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Bradley v. Miller

United States District Court, E.D. California

November 8, 2017

CHRISTOPHER LAWRENCE BRADLEY, Plaintiff,
v.
JEFFREY MILLER, et al., Defendants.

          ORDER AND FINDINGS AND RECOMMENDATIONS

          KENDALL J. NEWMAN, UNITED STATES MAGISTRATE JUDGE.

         On October 27, 2017, the court granted plaintiff's motion to proceed in forma pauperis and dismissed plaintiff's first amended complaint with leave to amend.[1] (ECF No. 6.) Thereafter, on November 6, 2017, plaintiff filed a second amended complaint, which remains pending for screening in accordance with 28 U.S.C. § 1915. (ECF No. 7.) For the reasons discussed below, the court recommends that plaintiff's second amended complaint be DISMISSED without further leave to amend.

         Pursuant to 28 U.S.C. § 1915, the court is directed to dismiss the case at any time if it determines that the allegation of poverty is untrue, or if the action is frivolous or malicious, fails to state a claim on which relief may be granted, or seeks monetary relief against an immune defendant.

         A claim is legally frivolous when it lacks an arguable basis either in law or in fact. Neitzke v. Williams, 490 U.S. 319, 325 (1989); Franklin v. Murphy, 745 F.2d 1221, 1227-28 (9th Cir. 1984). The court may, therefore, dismiss a claim as frivolous where it is based on an indisputably meritless legal theory or where the factual contentions are clearly baseless. Neitzke, 490 U.S. at 327.

         To avoid dismissal for failure to state a claim, a complaint must contain more than “naked assertions, ” “labels and conclusions, ” or “a formulaic recitation of the elements of a cause of action.” Bell Atlantic Corp. v. Twombly, 550 U.S. 544, 555-57 (2007). In other words, “[t]hreadbare recitals of the elements of a cause of action, supported by mere conclusory statements do not suffice.” Ashcroft v. Iqbal, 556 U.S. 662, 678 (2009). Furthermore, a claim upon which the court can grant relief has facial plausibility. Twombly, 550 U.S. at 570. “A claim has facial plausibility when the plaintiff pleads factual content that allows the court to draw the reasonable inference that the defendant is liable for the misconduct alleged.” Iqbal, 556 U.S. at 678. When considering whether a complaint states a claim upon which relief can be granted, the court must accept the well-pled factual allegations as true, Erickson v. Pardus, 551 U.S. 89, 94 (2007), and construe the complaint in the light most favorable to the plaintiff, see Scheuer v. Rhodes, 416 U.S. 232, 236 (1974).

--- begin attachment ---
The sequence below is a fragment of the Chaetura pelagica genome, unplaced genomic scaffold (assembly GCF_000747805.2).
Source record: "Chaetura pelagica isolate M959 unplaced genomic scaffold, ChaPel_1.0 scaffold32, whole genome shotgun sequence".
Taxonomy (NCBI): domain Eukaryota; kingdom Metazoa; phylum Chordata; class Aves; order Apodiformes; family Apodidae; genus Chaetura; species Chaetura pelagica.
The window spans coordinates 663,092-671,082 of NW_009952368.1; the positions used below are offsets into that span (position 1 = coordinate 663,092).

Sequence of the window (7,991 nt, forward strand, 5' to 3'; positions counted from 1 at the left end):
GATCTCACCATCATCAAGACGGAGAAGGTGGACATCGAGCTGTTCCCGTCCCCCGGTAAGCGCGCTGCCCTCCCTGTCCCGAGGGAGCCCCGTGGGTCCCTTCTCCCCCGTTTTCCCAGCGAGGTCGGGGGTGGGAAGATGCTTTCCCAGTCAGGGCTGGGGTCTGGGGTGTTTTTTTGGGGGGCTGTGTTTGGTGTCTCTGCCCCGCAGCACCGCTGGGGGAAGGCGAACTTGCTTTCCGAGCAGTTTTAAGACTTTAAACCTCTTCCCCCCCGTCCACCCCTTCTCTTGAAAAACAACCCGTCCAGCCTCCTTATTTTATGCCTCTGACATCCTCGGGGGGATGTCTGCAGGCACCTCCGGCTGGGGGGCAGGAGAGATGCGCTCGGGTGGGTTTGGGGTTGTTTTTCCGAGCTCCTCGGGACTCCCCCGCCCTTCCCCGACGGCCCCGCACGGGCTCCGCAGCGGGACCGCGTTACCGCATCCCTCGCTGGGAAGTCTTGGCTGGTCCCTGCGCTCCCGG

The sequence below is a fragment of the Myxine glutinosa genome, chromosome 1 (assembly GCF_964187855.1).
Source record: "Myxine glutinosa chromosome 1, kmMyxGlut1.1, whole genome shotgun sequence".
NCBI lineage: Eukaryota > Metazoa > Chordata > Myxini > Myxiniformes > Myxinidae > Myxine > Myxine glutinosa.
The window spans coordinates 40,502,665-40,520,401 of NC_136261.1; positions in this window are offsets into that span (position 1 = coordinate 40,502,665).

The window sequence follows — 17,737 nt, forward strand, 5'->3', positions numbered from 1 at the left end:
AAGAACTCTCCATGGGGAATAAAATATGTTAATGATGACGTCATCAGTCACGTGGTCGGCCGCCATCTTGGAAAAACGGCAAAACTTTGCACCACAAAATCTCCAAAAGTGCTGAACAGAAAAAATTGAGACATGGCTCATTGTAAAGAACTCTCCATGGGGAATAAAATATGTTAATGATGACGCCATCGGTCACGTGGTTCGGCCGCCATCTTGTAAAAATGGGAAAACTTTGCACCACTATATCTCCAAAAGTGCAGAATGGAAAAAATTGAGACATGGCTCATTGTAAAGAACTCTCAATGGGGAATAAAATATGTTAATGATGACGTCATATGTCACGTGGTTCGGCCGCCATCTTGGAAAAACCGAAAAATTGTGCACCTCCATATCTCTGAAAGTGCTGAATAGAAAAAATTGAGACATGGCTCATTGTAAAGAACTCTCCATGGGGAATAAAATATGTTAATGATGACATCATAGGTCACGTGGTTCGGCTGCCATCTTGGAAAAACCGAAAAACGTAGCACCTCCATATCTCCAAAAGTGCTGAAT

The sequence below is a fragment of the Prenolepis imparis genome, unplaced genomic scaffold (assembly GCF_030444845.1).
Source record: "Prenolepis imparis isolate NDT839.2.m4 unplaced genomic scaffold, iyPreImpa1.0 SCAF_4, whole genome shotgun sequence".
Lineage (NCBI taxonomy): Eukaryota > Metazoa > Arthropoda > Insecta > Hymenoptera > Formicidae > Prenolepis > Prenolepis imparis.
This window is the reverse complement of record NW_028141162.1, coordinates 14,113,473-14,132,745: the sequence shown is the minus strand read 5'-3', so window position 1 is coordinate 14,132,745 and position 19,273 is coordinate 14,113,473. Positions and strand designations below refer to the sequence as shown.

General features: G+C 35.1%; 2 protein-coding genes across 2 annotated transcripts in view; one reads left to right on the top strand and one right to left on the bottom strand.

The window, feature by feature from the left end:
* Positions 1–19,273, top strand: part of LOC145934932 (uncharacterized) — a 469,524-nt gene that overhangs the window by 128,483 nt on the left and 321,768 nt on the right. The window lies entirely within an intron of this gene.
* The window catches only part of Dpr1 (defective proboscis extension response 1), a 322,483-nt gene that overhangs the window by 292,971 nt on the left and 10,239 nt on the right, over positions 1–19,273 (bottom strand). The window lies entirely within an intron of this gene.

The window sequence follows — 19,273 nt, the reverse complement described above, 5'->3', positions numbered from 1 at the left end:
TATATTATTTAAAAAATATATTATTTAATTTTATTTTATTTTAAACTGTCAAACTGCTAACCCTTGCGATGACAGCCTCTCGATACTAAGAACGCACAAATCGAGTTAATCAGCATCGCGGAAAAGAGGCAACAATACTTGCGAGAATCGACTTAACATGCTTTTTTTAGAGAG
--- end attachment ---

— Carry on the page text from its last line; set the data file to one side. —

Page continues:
Pro se pleadings are liberally construed. See Haines v. Kerner, 404 U.S. 519, 520-21 (1972); Balistreri v. Pacifica Police Dep't., 901 F.2d 696, 699 (9th Cir. 1988). Unless it is clear that no amendment can cure the defects of a complaint, a pro se plaintiff proceeding in forma pauperis is ordinarily entitled to notice and an opportunity to amend before dismissal. See Noll v. Carlson, 809 F.2d 1446, 1448 (9th Cir. 1987); Franklin v. Murphy, 745 F.2d 1221, 1230 (9th Cir. 1984). However, the court is not required to grant leave to amend when it would be futile. See Cahill v. Liberty Mut. Ins. Co., 80 F.3d 336, 339 (9th Cir. 1996).

         In the court's October 27, 2017 order dismissing the first amended complaint with leave to amend, the court outlined the foregoing pleading standards and observed that the first amended complaint was:

vague and confusing, consisting of various forms with scribbled notations. As best the court can tell, plaintiff is attempting to sue several defendants that were in some way affiliated with plaintiff's prior state court criminal case. However, beyond conclusory assertions, plaintiff does not specify how each defendant was involved, does not allege what specific claims are asserted against each defendant, and does not plead any factual allegations from which the court can draw a reasonable inference that the defendants are liable under any specific claims.

         (ECF No. 6 at 3.) Nevertheless, in light of plaintiff's pro se status, the court concluded that it was appropriate to provide plaintiff, having been notified of the pleading standards and the deficiencies of the first amended complaint, with an opportunity to amend his complaint.

         As noted above, plaintiff subsequently filed a second amended complaint. (ECF No. 7.) The second amended complaint, which consists of 75 pages, does not cure the deficiencies identified by the court, and again consists of vague and conclusory allegations of fraud, perjury, discrimination, and other misconduct by various individuals, including judges, prosecutors, and police officers, that were purportedly involved in plaintiff's prior state court criminal case. Plaintiff again does not specify how each defendant was involved, does not allege what specific claims are asserted against each defendant, and does not plead any factual allegations from which the court can draw a reasonable inference that the defendants are liable under any specific claims. As such, the second amended complaint is subject to dismissal.

         The court has carefully considered whether further leave to amend should be granted. Plaintiff has already been notified of the legal standards applicable to pleading viable claims and been granted leave to amend to correct the deficiencies identified by the court. However, despite receiving clear notice of the deficiencies of his claims, plaintiff has failed to take even minimal steps to cure them. Therefore, and because the nature of plaintiff's claims also suggests that they are implausible and frivolous, the court finds that granting further leave to amend would be futile. See Cahill, 80 F.3d at 339.

         Accordingly, IT IS HEREBY RECOMMENDED that:

1. Plaintiff s second amended complaint be dismissed without further ...

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